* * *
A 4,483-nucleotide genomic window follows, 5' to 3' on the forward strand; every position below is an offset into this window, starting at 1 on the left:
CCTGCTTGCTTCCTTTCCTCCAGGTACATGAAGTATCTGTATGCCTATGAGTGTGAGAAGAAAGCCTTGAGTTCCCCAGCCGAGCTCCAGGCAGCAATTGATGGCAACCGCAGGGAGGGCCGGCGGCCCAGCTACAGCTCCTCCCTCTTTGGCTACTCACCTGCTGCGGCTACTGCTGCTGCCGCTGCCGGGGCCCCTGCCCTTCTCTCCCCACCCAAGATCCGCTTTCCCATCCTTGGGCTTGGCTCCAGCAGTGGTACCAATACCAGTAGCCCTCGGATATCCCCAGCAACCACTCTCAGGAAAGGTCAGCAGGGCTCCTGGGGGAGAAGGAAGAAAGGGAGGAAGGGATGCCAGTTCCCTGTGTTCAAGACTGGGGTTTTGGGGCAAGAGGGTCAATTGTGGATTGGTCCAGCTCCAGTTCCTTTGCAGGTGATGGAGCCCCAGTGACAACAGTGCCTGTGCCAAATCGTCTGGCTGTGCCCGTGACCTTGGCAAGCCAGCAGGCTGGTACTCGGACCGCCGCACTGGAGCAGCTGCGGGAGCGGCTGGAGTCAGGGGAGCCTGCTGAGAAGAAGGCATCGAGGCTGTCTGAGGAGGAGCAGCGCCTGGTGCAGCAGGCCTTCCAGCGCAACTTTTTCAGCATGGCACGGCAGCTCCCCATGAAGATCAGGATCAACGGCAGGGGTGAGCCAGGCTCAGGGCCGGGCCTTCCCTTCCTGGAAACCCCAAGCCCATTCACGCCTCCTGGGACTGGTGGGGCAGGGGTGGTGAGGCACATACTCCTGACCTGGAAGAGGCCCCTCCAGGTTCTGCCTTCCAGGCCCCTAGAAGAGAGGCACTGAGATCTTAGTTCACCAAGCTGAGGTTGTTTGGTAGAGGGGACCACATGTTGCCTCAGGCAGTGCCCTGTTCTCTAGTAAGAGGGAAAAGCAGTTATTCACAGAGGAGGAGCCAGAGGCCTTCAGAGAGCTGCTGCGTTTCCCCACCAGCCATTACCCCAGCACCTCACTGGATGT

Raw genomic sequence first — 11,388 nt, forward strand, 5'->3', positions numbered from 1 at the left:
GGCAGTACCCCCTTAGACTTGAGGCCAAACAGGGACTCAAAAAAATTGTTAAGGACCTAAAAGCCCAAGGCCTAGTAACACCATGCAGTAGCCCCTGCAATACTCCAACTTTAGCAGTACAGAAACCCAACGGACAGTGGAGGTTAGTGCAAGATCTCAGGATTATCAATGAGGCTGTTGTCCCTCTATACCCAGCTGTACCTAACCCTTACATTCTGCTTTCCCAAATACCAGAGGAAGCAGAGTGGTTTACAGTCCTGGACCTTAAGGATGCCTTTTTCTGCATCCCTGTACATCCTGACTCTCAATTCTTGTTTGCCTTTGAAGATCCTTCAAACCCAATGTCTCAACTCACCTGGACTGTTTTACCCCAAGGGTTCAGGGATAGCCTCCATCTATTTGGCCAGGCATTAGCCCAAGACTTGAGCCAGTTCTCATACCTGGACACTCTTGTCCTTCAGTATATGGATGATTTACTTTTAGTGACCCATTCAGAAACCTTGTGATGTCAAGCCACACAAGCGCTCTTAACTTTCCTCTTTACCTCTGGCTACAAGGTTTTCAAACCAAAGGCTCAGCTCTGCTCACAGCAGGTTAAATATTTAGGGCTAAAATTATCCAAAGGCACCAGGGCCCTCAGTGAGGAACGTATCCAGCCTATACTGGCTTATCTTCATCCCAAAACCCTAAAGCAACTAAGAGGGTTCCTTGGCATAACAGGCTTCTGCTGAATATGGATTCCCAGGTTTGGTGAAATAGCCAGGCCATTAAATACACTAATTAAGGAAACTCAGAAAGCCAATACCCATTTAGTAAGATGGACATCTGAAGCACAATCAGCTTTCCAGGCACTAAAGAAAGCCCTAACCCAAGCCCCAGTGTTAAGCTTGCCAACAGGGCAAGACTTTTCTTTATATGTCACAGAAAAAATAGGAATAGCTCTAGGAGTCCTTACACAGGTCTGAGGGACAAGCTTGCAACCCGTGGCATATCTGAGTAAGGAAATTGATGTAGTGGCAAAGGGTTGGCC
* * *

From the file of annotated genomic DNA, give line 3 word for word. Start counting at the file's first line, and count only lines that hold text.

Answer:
Raw genomic sequence first — 11,388 nt, forward strand, 5'->3', positions numbered from 1 at the left: